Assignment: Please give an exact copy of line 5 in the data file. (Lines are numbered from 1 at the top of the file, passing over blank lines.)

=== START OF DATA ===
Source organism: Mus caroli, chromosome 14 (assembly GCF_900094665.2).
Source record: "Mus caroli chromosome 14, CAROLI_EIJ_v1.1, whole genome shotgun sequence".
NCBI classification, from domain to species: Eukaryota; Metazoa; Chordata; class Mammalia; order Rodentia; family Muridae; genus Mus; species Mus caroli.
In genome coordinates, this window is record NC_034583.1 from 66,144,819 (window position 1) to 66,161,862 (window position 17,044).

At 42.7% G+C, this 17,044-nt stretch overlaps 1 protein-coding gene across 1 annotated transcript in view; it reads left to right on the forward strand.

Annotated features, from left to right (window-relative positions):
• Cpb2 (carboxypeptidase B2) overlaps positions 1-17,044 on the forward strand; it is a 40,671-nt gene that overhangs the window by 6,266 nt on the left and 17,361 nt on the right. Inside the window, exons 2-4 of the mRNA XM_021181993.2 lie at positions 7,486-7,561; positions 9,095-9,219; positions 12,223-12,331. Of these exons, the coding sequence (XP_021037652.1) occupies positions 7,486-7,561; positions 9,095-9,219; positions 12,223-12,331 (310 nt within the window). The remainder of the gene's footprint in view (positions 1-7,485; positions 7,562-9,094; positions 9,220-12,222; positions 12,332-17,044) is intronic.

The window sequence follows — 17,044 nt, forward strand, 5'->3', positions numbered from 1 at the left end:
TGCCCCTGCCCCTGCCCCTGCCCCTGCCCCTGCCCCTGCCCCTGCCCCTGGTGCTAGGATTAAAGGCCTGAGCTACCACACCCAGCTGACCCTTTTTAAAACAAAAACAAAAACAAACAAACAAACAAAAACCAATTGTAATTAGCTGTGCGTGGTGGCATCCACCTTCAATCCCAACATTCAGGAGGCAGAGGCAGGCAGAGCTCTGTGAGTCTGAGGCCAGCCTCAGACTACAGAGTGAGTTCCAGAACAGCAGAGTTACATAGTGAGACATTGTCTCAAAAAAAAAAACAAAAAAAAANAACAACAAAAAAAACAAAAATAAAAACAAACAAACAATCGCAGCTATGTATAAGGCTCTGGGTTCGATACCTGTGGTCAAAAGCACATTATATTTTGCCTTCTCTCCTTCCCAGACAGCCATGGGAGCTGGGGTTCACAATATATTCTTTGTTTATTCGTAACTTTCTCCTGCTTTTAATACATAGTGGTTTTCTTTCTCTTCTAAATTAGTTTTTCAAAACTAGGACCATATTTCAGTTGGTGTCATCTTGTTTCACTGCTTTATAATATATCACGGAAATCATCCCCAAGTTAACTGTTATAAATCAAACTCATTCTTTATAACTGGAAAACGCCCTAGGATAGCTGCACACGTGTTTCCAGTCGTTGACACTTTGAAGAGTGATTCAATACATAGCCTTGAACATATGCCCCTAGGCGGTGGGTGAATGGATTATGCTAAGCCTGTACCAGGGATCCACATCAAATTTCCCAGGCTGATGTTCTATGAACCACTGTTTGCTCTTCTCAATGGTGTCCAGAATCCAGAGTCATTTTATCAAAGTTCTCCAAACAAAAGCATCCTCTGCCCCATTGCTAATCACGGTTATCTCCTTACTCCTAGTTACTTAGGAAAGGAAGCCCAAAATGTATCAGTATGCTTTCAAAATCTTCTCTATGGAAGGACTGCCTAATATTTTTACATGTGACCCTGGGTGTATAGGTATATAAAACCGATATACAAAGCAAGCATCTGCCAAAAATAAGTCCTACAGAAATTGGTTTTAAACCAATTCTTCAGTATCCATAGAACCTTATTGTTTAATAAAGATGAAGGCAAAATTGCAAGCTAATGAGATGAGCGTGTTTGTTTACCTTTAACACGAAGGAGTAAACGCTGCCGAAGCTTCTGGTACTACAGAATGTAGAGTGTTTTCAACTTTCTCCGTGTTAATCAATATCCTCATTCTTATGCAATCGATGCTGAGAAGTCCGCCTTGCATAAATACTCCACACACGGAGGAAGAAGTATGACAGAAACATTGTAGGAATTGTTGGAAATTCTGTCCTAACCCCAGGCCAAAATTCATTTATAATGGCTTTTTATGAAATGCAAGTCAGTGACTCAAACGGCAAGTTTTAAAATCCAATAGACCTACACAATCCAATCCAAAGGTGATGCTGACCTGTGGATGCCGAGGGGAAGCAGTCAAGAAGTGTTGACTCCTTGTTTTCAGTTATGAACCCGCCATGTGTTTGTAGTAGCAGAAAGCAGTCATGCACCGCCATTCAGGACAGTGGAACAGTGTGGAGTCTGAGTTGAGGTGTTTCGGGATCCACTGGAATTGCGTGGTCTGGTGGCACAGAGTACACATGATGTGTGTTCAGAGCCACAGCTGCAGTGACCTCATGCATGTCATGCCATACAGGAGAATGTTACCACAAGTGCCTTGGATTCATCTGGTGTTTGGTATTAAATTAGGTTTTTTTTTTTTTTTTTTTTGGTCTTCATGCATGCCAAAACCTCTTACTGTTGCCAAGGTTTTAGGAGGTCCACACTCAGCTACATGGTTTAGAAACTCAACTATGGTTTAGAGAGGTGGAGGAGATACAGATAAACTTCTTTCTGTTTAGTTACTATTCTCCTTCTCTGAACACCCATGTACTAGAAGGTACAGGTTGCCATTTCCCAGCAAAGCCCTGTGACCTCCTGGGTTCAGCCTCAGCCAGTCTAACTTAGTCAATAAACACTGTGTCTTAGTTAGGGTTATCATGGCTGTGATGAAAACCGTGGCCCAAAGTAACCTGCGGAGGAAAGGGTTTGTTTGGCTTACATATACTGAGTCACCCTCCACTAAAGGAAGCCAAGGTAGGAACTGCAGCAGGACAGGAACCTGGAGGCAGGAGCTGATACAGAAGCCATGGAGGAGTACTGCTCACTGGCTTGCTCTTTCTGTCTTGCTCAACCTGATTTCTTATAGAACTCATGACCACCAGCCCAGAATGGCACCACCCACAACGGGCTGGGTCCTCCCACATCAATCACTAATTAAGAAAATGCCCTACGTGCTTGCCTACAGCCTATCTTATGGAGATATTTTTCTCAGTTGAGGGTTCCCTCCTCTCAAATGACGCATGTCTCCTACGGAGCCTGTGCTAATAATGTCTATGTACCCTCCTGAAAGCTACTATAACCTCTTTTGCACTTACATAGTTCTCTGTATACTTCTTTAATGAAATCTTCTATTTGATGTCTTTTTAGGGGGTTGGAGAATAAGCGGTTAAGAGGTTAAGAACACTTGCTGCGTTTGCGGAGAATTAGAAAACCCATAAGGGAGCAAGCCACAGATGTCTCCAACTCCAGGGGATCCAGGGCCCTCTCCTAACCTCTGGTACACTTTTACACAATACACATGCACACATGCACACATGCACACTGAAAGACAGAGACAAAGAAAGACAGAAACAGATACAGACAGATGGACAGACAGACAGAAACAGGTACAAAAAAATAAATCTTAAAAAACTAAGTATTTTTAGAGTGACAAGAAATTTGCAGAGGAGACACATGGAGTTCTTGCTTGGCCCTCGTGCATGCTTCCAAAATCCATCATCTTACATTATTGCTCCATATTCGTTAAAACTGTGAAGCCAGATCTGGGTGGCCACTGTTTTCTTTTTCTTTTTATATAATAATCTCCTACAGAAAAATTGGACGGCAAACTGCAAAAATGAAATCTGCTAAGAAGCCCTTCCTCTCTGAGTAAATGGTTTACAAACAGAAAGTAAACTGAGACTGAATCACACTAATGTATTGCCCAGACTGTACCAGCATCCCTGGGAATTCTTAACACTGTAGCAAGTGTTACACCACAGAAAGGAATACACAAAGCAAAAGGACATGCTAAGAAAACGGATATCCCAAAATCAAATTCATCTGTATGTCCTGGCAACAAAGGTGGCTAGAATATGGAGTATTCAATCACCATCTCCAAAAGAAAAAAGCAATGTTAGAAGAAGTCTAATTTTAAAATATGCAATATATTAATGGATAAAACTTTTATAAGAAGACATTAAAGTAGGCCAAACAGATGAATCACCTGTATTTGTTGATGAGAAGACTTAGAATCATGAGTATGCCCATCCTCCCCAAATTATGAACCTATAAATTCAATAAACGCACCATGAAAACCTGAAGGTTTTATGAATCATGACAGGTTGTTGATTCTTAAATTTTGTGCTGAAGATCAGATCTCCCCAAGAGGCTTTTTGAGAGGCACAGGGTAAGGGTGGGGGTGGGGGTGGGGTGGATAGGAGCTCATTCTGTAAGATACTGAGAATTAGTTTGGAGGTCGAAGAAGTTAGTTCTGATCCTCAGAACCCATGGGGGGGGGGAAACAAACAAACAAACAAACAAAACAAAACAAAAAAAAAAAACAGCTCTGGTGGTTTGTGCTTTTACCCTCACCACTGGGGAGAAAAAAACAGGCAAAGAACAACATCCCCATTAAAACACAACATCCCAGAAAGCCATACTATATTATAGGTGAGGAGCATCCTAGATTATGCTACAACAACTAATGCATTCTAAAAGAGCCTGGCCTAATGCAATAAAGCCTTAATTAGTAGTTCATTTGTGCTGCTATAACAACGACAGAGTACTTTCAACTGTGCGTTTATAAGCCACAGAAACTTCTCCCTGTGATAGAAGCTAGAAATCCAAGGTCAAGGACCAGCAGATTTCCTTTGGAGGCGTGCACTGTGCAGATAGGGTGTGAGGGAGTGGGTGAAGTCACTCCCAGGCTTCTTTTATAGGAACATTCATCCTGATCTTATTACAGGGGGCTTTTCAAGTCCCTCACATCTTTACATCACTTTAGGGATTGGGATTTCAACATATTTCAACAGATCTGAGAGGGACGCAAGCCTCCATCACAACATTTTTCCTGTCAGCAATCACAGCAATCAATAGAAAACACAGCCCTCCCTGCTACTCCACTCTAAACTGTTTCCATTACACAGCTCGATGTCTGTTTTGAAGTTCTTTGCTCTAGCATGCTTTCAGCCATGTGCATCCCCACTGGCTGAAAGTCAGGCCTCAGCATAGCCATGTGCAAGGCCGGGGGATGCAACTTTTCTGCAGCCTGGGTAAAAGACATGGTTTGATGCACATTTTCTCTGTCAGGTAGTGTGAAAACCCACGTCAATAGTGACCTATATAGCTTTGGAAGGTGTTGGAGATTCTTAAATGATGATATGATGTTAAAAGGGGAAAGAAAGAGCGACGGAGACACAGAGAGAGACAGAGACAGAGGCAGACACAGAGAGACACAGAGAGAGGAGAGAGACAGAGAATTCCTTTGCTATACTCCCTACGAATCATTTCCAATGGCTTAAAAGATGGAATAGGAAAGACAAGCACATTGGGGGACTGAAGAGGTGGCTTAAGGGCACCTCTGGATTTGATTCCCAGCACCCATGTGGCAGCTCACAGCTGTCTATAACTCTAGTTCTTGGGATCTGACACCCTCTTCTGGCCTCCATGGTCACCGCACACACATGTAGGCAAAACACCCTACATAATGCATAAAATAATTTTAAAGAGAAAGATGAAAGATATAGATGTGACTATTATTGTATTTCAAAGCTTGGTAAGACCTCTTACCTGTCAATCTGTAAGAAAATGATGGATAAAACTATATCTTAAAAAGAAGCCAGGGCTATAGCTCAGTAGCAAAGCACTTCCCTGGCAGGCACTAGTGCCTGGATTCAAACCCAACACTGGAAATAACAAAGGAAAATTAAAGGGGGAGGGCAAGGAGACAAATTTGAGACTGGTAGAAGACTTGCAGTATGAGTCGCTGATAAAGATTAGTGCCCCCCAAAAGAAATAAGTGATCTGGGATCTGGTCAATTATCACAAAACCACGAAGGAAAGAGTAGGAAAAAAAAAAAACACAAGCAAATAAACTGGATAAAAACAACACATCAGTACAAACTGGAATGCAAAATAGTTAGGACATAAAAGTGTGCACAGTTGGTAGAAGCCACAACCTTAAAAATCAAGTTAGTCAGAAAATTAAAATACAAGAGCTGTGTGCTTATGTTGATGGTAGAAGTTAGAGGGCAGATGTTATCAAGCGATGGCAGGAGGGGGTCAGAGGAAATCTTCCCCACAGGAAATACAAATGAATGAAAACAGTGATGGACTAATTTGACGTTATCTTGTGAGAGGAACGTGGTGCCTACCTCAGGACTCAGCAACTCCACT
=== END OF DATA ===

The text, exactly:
At 42.7% G+C, this 17,044-nt stretch overlaps 1 protein-coding gene across 1 annotated transcript in view; it reads left to right on the forward strand.